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Publication numberUS6870159 B2
Publication typeGrant
Application numberUS 10/694,991
Publication dateMar 22, 2005
Filing dateOct 29, 2003
Priority dateOct 31, 2002
Fee statusPaid
Also published asEP1416515A2, EP1416515A3, EP1416515B1, US20040155183
Publication number10694991, 694991, US 6870159 B2, US 6870159B2, US-B2-6870159, US6870159 B2, US6870159B2
InventorsEizo Kawato
Original AssigneeShimadzu Corporation
Export CitationBiBTeX, EndNote, RefMan
External Links: USPTO, USPTO Assignment, Espacenet
Ion trap device and its tuning method
US 6870159 B2
Abstract
The resonance frequency of the resonant circuit, which is used to apply the RF high voltage to an electrode of the ion trap device, is deliberately shifted from the frequency of the RF driver (driving frequency). This reduces the influence of the deviation in the resonance frequency caused by the change in the RF high voltage on the shift in the phase difference between the output of the RF driver and the RF high voltage. This minimizes the degradation of various performances of the ion trap device relating to the phase difference, such as the shift in the peaks of the mass spectrum, and enhances the precision and sensitivity of the mass analysis of the mass spectrometers using the ion trap device.
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Claims(8)
1. An ion trap device comprising:
a ring electrode and a pair of end cap electrodes;
an RF driver for generating a driving voltage with a driving frequency;
a resonant circuit for amplifying the driving voltage generated by the RF driver to produce an RF voltage applied to at least one of the electrodes; and
a tuning circuit for changing a resonance frequency of the resonant circuit, wherein the tuning circuit is adjusted so that the resonance frequency is shifted from the driving frequency.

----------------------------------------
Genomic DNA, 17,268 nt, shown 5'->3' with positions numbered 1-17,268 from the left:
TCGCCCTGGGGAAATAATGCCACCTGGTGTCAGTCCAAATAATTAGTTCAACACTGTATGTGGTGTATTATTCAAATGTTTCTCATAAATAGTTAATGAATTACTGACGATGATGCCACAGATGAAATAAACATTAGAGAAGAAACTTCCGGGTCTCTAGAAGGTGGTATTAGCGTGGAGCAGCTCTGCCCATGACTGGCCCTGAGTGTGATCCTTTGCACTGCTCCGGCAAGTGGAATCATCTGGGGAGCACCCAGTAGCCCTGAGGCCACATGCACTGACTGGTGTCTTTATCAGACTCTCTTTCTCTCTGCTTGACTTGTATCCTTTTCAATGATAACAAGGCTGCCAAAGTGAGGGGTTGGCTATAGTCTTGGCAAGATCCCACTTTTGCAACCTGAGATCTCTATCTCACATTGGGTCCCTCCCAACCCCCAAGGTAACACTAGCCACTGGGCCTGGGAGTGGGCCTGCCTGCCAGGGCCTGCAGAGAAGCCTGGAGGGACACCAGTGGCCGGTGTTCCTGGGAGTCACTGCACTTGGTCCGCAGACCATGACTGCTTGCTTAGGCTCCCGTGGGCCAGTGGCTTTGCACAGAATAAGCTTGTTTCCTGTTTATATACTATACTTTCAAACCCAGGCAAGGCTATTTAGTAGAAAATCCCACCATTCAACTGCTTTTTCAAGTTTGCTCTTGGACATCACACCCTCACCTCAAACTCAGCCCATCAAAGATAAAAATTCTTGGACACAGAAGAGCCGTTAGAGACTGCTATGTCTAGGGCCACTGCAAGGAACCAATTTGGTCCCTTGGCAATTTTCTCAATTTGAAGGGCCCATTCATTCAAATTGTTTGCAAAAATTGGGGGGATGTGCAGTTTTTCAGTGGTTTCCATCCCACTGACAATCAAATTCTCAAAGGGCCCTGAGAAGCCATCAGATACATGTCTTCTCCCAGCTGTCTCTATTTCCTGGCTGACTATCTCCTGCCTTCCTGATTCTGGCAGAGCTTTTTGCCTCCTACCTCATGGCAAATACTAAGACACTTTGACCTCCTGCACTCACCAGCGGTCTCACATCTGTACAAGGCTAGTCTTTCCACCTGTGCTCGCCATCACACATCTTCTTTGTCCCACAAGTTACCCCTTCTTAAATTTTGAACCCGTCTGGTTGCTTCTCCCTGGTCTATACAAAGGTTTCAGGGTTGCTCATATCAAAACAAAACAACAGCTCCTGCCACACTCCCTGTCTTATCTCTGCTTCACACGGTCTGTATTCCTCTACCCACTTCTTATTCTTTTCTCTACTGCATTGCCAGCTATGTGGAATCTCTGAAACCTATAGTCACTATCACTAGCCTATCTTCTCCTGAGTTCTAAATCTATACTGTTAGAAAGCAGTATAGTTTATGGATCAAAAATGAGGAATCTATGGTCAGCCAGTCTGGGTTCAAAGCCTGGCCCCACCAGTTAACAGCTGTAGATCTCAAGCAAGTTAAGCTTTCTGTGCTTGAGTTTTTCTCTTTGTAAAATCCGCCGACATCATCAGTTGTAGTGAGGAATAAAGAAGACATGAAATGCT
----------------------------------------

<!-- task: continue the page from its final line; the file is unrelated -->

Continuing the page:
2. The ion trap device according to claim 1, wherein, if the resonance frequency deviates in a direction as the RF voltage increases, the resonance frequency of the resonant circuit is shifted in the same direction.
3. The ion trap device according to claim 1, wherein the tuning circuit uses a variable capacitor.
4. The ion trap device according to claim 1, wherein the tuning circuit uses a coil with a core, wherein the core is moved to change the resonance frequency.
5. A method of tuning an ion trap device comprising:
a ring electrode and a pair of end cap electrodes;
an RF driver for generating a driving voltage with a driving frequency;
a resonant circuit for amplifying the driving voltage generated by the RF driver to produce an RF voltage applied to at least one of the electrodes; and
a tuning circuit for changing a resonance frequency of the resonant circuit,
wherein the tuning circuit is adjusted so that the resonance frequency of the resonant circuit is shifted from the driving frequency.
6. The method of tuning an ion trap device according to claim 5, wherein, if the resonance frequency deviates in a direction as the RF voltage increases, the resonance frequency of the resonant circuit is shifted in the same direction.
7. The method of tuning an ion trap device according to claim 5, wherein the tuning circuit uses a variable capacitor.
8. The method of tuning an ion trap device according to claim 5, wherein the tuning circuit uses a coil with a core, wherein the core is moved to change the resonance frequency.
Description

The present invention relates to an ion trap device in which ions are trapped with a three-dimensional quadrupole electric field. Such an ion trap device, which may also be called simply as an “ion trap”, are used for ion trap mass spectrometers, for the ion source of time-of-flight mass spectrometers, and for other ion analyzers.

BACKGROUND OF THE INVENTION